Medals for all (or none)

To avoid discouraging losers, British youth soccer (known as “football”) for seven- and eight-year-olds has banned coaches from publicizing which team has the best record in the league, reports The Telegraph. No prizes may be given. Some local associations have banned tracking results or awarding trophies for nine-, ten- and 11-year olds as well.

Scott Ager, who last season managed Priory Parkside under-9s ‘A’ team in Huntingdon, was sharply reprimanded after declaring that his team had won the league and having them photographed with a trophy by their local newspaper.

The theory is that children need time to build their skills and enjoy the game before worrying about winning and losing. However, it’s rare to see kids who don’t know which is the best team in their league.

All this has national implications.

During a visit to the Olympics in Beijing last month, (Prime Minister) Gordon Brown admitted that Labour’s decision to reduce competitive school sport had been a “tragic mistake” and promised to re-introduce it.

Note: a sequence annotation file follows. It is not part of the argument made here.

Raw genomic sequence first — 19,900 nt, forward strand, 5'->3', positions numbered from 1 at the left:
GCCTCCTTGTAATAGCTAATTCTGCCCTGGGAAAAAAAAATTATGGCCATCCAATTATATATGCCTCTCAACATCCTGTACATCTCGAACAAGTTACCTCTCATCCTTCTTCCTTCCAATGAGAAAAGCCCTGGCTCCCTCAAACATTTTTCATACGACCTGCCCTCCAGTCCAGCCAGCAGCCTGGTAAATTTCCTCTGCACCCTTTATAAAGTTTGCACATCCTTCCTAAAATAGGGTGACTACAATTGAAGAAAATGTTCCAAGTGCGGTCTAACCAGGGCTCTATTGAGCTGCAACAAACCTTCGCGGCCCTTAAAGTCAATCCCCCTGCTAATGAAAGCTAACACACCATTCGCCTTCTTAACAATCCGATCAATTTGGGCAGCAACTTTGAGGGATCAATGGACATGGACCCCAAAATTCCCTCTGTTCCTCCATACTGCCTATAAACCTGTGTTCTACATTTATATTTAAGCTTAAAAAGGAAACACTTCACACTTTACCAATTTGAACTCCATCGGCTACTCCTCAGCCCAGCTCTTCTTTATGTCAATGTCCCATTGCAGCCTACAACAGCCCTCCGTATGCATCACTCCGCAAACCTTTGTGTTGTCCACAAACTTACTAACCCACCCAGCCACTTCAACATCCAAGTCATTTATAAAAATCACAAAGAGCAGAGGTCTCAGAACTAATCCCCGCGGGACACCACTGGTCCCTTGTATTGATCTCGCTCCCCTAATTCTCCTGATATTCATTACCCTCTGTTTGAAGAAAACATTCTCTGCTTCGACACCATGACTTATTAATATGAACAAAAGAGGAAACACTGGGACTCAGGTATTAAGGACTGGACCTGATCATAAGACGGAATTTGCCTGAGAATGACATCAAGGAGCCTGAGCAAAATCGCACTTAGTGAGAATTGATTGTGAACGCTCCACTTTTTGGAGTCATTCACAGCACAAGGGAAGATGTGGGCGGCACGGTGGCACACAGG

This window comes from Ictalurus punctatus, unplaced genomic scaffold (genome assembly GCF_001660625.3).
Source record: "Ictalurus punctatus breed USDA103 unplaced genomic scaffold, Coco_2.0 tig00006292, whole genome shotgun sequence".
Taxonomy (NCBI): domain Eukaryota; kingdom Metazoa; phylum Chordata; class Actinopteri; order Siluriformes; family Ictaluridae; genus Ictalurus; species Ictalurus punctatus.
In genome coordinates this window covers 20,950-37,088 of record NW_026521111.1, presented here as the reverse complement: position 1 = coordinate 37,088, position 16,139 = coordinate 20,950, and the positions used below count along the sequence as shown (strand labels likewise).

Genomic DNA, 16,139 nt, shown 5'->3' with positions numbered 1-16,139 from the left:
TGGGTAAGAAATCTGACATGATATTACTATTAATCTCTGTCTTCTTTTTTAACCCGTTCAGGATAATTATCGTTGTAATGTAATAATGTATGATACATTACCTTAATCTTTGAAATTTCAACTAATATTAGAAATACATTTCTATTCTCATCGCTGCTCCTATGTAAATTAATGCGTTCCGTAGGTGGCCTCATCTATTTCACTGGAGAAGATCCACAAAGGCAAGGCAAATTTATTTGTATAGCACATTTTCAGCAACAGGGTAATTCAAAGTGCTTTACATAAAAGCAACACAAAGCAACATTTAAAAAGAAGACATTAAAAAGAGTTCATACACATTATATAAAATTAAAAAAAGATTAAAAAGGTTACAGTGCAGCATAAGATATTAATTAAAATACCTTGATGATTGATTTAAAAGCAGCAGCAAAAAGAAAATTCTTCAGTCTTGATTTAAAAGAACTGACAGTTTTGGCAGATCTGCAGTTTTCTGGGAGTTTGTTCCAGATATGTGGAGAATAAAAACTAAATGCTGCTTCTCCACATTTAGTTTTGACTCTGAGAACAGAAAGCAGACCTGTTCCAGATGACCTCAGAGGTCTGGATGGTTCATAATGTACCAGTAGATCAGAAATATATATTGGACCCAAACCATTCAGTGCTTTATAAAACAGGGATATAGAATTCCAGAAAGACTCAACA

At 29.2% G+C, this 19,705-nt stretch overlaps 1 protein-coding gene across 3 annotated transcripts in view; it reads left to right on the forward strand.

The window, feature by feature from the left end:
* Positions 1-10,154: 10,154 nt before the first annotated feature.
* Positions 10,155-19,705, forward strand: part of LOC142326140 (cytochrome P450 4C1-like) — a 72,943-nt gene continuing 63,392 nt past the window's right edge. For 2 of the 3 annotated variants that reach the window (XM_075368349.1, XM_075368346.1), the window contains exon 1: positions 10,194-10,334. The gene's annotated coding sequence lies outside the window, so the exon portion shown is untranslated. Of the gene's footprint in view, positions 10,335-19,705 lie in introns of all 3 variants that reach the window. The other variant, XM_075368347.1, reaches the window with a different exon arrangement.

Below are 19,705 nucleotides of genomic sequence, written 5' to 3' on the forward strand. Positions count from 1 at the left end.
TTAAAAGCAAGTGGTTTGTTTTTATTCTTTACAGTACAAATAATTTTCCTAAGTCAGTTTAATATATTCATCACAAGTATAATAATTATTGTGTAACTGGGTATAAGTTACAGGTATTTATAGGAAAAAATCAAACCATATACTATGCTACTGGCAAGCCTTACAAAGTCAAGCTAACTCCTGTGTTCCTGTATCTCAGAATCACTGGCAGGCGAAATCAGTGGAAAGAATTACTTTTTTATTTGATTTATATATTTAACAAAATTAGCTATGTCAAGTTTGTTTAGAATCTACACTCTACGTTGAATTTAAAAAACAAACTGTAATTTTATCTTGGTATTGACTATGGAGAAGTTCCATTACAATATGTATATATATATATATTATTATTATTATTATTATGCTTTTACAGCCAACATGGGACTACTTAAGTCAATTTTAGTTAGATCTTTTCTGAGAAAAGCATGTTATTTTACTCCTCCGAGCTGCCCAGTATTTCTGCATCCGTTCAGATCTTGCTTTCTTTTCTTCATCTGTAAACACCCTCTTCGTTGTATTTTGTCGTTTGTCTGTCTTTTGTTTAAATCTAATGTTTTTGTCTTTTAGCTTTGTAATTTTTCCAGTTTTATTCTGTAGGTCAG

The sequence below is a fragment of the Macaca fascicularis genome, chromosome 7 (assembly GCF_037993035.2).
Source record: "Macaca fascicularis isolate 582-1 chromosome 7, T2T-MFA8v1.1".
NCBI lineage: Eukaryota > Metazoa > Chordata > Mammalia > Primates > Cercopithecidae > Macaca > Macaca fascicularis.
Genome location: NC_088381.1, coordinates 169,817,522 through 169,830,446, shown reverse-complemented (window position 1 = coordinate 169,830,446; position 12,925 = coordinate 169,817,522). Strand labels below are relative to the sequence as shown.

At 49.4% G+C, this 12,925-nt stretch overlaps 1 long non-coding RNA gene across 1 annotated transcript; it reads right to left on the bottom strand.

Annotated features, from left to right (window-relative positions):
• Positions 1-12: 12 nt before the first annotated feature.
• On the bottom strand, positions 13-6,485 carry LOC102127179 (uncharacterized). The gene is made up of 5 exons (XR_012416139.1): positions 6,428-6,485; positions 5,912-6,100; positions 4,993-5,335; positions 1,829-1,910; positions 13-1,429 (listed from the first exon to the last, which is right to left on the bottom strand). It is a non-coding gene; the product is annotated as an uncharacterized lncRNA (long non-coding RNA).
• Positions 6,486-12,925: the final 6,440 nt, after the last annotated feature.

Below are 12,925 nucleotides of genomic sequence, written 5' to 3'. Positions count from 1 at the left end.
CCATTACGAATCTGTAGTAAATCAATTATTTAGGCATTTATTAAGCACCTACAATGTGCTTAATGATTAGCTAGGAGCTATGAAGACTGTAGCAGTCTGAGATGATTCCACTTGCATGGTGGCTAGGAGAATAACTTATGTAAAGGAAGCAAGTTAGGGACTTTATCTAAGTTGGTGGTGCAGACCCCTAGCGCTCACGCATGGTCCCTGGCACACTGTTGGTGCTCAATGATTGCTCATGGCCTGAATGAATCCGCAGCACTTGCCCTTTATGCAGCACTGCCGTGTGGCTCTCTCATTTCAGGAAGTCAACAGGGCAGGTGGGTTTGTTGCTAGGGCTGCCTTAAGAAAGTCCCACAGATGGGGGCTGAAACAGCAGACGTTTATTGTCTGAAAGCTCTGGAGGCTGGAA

“We want to encourage competitive sports in schools, not the ‘medals for all’ culture we have seen in previous years,” the Prime Minister said. “It was wrong because it doesn’t work. In sport you get better by challenging yourself against other people.”

Fewer British children play on school sports teams each year. Perhaps it’s boring if nobody wins and nobody loses.

About Joanne